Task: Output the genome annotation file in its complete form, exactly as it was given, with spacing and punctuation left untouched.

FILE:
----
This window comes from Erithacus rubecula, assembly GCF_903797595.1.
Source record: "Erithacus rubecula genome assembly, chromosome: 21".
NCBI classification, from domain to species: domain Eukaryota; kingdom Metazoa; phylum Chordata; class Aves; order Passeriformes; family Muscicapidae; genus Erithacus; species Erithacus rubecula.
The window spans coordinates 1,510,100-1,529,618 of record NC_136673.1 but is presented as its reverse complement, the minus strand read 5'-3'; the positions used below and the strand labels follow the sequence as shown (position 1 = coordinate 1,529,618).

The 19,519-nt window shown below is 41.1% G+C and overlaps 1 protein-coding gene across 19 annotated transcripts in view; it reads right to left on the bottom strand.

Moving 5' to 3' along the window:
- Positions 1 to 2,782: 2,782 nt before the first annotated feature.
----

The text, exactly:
This window comes from Erithacus rubecula, assembly GCF_903797595.1.
Source record: "Erithacus rubecula genome assembly, chromosome: 21".
NCBI classification, from domain to species: domain Eukaryota; kingdom Metazoa; phylum Chordata; class Aves; order Passeriformes; family Muscicapidae; genus Erithacus; species Erithacus rubecula.
The window spans coordinates 1,510,100-1,529,618 of record NC_136673.1 but is presented as its reverse complement, the minus strand read 5'-3'; the positions used below and the strand labels follow the sequence as shown (position 1 = coordinate 1,529,618).

The 19,519-nt window shown below is 41.1% G+C and overlaps 1 protein-coding gene across 19 annotated transcripts in view; it reads right to left on the bottom strand.

Moving 5' to 3' along the window:
- Positions 1 to 2,782: 2,782 nt before the first annotated feature.